According to the Social Research Journal for the Social Sciences entitled “Punishment: The U.S. Record,” the prison population in the United States has increased 650% since the 1970’s even though the crime rate has decreased (Mack 1). As of June 30, 2007 American prisons and jails were holding 2,299,116 inmates. In 2006 over 7.2 million adults in the U.S. were on probation, parole, or incarcerated in jail or prison. Some sources stated that at the beginning of 2008 for every 100 adults in the United States, 1 was incarcerated. Though the actual facts seem to vary a little bit between sources, it is shown that of those imprisoned, roughly 50% have committed violent offenses. That leaves around 1 million people imprisoned in this country for committing nonviolent crimes (“ Drug War Prisoner Count”). In comparison to the rest of the world the United States has the highest documented incarceration rate. While the U.S. has roughly 5% of the world’s population, it has almost 24% of the world’s prison population (“Incarceration in the United States” 1,5,6).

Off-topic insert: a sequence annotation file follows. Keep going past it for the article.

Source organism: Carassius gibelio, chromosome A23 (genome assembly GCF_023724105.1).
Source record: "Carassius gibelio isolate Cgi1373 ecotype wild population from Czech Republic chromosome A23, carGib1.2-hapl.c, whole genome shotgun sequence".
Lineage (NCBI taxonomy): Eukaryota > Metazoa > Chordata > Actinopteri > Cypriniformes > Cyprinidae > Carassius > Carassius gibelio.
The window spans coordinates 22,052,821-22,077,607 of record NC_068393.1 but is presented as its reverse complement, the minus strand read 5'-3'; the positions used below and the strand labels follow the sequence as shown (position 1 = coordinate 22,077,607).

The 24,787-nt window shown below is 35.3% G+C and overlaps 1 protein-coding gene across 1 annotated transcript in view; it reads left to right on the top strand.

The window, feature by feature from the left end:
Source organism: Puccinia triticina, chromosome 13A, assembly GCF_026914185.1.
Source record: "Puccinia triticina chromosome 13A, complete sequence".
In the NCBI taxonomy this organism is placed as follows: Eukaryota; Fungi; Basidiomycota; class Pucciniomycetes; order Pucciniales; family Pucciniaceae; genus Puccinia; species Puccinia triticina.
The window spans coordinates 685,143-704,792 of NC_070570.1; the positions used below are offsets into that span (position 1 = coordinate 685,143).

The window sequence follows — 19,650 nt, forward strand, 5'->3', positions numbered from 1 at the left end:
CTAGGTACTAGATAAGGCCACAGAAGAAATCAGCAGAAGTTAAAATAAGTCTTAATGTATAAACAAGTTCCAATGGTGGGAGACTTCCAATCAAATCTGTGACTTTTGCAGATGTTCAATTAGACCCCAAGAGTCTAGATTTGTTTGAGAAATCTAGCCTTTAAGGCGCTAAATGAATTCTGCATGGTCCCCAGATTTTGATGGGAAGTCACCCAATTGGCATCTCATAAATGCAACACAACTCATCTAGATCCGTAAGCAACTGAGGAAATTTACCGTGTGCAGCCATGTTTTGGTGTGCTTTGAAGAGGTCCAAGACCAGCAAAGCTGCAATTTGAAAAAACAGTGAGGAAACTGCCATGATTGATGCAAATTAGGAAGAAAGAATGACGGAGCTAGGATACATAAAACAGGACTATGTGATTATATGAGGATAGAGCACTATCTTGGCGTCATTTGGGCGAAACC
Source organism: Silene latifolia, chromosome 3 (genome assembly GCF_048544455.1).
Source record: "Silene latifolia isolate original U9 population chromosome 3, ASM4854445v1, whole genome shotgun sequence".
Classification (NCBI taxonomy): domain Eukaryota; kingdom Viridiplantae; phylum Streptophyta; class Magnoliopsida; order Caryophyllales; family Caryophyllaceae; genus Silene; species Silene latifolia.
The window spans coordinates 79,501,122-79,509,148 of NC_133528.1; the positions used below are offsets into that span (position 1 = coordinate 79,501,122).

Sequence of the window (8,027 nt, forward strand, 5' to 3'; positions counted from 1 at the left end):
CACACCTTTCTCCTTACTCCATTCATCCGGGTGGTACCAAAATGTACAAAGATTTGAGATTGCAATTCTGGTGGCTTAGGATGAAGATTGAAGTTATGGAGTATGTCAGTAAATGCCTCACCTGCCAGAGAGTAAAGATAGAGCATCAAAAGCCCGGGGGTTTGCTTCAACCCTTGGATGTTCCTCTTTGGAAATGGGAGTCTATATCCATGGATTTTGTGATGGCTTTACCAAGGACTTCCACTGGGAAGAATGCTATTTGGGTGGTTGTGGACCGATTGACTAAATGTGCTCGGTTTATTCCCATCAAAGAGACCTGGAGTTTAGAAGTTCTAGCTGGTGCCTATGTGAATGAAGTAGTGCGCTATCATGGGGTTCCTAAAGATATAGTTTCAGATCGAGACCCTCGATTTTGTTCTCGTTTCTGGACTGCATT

Is incarcerating so many people who have... [continues]
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